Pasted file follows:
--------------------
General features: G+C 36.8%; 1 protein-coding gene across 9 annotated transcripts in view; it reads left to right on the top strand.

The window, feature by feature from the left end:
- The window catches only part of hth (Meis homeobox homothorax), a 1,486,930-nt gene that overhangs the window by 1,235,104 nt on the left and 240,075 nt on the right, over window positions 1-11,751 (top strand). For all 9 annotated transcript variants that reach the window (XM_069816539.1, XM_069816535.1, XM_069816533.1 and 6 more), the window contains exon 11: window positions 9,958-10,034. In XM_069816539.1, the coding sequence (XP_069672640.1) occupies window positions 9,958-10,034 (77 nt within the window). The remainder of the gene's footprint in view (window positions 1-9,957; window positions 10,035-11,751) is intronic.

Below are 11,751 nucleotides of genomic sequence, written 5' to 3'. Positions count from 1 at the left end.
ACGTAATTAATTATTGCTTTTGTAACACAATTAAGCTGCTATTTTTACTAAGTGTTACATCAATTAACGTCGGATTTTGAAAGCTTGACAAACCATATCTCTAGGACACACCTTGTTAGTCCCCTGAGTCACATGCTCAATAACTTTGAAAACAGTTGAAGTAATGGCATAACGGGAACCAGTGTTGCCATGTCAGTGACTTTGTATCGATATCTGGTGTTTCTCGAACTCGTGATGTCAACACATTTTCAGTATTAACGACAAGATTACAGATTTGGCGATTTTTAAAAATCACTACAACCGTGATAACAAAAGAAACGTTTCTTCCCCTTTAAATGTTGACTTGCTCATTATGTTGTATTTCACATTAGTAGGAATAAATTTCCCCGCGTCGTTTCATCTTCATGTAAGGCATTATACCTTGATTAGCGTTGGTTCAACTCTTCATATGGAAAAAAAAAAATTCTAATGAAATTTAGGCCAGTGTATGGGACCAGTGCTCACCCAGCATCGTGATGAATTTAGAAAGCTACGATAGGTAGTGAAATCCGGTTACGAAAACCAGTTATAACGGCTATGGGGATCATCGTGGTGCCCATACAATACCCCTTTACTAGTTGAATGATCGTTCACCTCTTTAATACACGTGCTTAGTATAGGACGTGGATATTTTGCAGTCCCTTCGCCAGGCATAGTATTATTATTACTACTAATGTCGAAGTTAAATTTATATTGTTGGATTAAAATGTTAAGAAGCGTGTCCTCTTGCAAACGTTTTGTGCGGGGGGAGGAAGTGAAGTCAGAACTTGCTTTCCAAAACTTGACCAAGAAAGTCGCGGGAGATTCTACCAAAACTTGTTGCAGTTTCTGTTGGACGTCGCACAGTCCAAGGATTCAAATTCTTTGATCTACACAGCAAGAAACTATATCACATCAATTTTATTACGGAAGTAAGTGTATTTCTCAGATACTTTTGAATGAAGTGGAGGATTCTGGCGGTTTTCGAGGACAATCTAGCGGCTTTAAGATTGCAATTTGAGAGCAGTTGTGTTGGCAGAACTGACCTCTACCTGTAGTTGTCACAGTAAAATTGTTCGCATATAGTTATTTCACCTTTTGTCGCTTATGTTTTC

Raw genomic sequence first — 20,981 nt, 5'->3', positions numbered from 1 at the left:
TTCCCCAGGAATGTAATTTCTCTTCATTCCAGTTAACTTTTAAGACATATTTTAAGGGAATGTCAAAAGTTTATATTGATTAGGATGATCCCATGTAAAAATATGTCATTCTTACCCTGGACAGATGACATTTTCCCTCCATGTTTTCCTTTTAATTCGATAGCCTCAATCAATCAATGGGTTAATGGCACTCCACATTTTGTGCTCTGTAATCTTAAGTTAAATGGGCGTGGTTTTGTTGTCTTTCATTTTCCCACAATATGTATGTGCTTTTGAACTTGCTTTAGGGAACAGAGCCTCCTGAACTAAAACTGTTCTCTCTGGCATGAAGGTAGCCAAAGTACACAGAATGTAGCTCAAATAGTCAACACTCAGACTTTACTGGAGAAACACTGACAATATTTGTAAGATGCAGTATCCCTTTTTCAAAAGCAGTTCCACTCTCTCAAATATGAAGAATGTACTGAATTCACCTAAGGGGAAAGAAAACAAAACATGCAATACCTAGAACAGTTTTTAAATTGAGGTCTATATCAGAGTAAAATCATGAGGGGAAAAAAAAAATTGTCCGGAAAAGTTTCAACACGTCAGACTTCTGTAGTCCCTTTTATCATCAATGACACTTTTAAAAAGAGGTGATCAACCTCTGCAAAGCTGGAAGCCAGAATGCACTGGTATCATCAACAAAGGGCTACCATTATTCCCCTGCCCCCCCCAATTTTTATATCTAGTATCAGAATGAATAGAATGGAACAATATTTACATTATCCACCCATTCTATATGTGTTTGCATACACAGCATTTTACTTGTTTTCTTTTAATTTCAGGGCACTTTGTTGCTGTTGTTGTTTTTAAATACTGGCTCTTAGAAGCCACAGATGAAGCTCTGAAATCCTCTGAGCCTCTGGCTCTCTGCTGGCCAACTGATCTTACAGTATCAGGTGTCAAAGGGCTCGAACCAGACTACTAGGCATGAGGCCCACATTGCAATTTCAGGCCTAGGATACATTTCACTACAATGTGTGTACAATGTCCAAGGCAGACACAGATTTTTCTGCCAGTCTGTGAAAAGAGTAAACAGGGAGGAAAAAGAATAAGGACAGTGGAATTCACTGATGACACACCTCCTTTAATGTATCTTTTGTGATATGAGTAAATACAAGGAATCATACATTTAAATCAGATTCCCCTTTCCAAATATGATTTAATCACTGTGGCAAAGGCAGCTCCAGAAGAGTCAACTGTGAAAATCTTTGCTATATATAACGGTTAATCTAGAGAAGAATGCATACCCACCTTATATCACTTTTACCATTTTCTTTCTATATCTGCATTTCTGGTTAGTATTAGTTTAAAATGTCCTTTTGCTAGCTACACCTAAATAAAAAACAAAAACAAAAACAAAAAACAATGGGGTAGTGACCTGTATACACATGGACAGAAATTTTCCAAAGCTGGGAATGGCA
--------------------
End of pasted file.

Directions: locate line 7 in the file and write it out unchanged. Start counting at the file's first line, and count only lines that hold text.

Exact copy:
TTCCCCAGGAATGTAATTTCTCTTCATTCCAGTTAACTTTTAAGACATATTTTAAGGGAATGTCAAAAGTTTATATTGATTAGGATGATCCCATGTAAAAATATGTCATTCTTACCCTGGACAGATGACATTTTCCCTCCATGTTTTCCTTTTAATTCGATAGCCTCAATCAATCAATGGGTTAATGGCACTCCACATTTTGTGCTCTGTAATCTTAAGTTAAATGGGCGTGGTTTTGTTGTCTTTCATTTTCCCACAATATGTATGTGCTTTTGAACTTGCTTTAGGGAACAGAGCCTCCTGAACTAAAACTGTTCTCTCTGGCATGAAGGTAGCCAAAGTACACAGAATGTAGCTCAAATAGTCAACACTCAGACTTTACTGGAGAAACACTGACAATATTTGTAAGATGCAGTATCCCTTTTTCAAAAGCAGTTCCACTCTCTCAAATATGAAGAATGTACTGAATTCACCTAAGGGGAAAGAAAACAAAACATGCAATACCTAGAACAGTTTTTAAATTGAGGTCTATATCAGAGTAAAATCATGAGGGGAAAAAAAAAATTGTCCGGAAAAGTTTCAACACGTCAGACTTCTGTAGTCCCTTTTATCATCAATGACACTTTTAAAAAGAGGTGATCAACCTCTGCAAAGCTGGAAGCCAGAATGCACTGGTATCATCAACAAAGGGCTACCATTATTCCCCTGCCCCCCCCAATTTTTATATCTAGTATCAGAATGAATAGAATGGAACAATATTTACATTATCCACCCATTCTATATGTGTTTGCATACACAGCATTTTACTTGTTTTCTTTTAATTTCAGGGCACTTTGTTGCTGTTGTTGTTTTTAAATACTGGCTCTTAGAAGCCACAGATGAAGCTCTGAAATCCTCTGAGCCTCTGGCTCTCTGCTGGCCAACTGATCTTACAGTATCAGGTGTCAAAGGGCTCGAACCAGACTACTAGGCATGAGGCCCACATTGCAATTTCAGGCCTAGGATACATTTCACTACAATGTGTGTACAATGTCCAAGGCAGACACAGATTTTTCTGCCAGTCTGTGAAAAGAGTAAACAGGGAGGAAAAAGAATAAGGACAGTGGAATTCACTGATGACACACCTCCTTTAATGTATCTTTTGTGATATGAGTAAATACAAGGAATCATACATTTAAATCAGATTCCCCTTTCCAAATATGATTTAATCACTGTGGCAAAGGCAGCTCCAGAAGAGTCAACTGTGAAAATCTTTGCTATATATAACGGTTAATCTAGAGAAGAATGCATACCCACCTTATATCACTTTTACCATTTTCTTTCTATATCTGCATTTCTGGTTAGTATTAGTTTAAAATGTCCTTTTGCTAGCTACACCTAAATAAAAAACAAAAACAAAAACAAAAAACAATGGGGTAGTGACCTGTATACACATGGACAGAAATTTTCCAAAGCTGGGAATGGCA